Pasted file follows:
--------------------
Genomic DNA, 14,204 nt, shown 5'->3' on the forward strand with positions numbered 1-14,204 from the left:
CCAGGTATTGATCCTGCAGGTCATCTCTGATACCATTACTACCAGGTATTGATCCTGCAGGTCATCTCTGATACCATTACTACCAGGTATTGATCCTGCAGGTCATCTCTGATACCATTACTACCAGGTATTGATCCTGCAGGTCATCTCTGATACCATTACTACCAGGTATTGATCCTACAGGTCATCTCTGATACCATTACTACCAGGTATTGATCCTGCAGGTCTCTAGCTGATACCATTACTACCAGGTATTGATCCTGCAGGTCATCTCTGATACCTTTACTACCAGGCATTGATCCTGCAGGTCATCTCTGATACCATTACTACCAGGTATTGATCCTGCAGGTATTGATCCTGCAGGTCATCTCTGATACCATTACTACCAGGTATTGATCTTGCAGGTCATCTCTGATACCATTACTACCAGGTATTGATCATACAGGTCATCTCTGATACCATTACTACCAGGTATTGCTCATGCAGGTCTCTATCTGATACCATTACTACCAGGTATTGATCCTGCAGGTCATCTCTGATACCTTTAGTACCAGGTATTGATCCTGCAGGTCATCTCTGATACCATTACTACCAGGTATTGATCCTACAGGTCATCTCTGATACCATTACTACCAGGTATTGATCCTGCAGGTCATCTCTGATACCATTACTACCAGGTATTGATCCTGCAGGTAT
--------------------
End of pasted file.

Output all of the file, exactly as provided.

Genomic DNA, 14,204 nt, shown 5'->3' on the forward strand with positions numbered 1-14,204 from the left:
CCAGGTATTGATCCTGCAGGTCATCTCTGATACCATTACTACCAGGTATTGATCCTGCAGGTCATCTCTGATACCATTACTACCAGGTATTGATCCTGCAGGTCATCTCTGATACCATTACTACCAGGTATTGATCCTGCAGGTCATCTCTGATACCATTACTACCAGGTATTGATCCTACAGGTCATCTCTGATACCATTACTACCAGGTATTGATCCTGCAGGTCTCTAGCTGATACCATTACTACCAGGTATTGATCCTGCAGGTCATCTCTGATACCTTTACTACCAGGCATTGATCCTGCAGGTCATCTCTGATACCATTACTACCAGGTATTGATCCTGCAGGTATTGATCCTGCAGGTCATCTCTGATACCATTACTACCAGGTATTGATCTTGCAGGTCATCTCTGATACCATTACTACCAGGTATTGATCATACAGGTCATCTCTGATACCATTACTACCAGGTATTGCTCATGCAGGTCTCTATCTGATACCATTACTACCAGGTATTGATCCTGCAGGTCATCTCTGATACCTTTAGTACCAGGTATTGATCCTGCAGGTCATCTCTGATACCATTACTACCAGGTATTGATCCTACAGGTCATCTCTGATACCATTACTACCAGGTATTGATCCTGCAGGTCATCTCTGATACCATTACTACCAGGTATTGATCCTGCAGGTAT